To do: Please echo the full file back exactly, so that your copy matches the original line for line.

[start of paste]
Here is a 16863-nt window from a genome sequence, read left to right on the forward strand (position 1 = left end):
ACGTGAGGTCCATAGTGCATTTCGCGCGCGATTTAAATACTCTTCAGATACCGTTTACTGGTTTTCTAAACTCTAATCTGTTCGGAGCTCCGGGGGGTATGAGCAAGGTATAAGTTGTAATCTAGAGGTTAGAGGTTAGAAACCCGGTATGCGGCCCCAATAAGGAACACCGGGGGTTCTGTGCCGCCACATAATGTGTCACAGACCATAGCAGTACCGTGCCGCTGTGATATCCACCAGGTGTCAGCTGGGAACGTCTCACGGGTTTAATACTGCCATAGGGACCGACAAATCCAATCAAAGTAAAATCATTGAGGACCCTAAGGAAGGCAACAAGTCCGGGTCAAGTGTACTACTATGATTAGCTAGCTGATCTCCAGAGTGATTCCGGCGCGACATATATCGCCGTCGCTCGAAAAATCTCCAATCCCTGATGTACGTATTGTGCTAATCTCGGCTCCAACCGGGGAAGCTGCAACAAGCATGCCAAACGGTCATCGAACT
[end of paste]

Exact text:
Here is a 16863-nt window from a genome sequence, read left to right on the forward strand (position 1 = left end):
ACGTGAGGTCCATAGTGCATTTCGCGCGCGATTTAAATACTCTTCAGATACCGTTTACTGGTTTTCTAAACTCTAATCTGTTCGGAGCTCCGGGGGGTATGAGCAAGGTATAAGTTGTAATCTAGAGGTTAGAGGTTAGAAACCCGGTATGCGGCCCCAATAAGGAACACCGGGGGTTCTGTGCCGCCACATAATGTGTCACAGACCATAGCAGTACCGTGCCGCTGTGATATCCACCAGGTGTCAGCTGGGAACGTCTCACGGGTTTAATACTGCCATAGGGACCGACAAATCCAATCAAAGTAAAATCATTGAGGACCCTAAGGAAGGCAACAAGTCCGGGTCAAGTGTACTACTATGATTAGCTAGCTGATCTCCAGAGTGATTCCGGCGCGACATATATCGCCGTCGCTCGAAAAATCTCCAATCCCTGATGTACGTATTGTGCTAATCTCGGCTCCAACCGGGGAAGCTGCAACAAGCATGCCAAACGGTCATCGAACT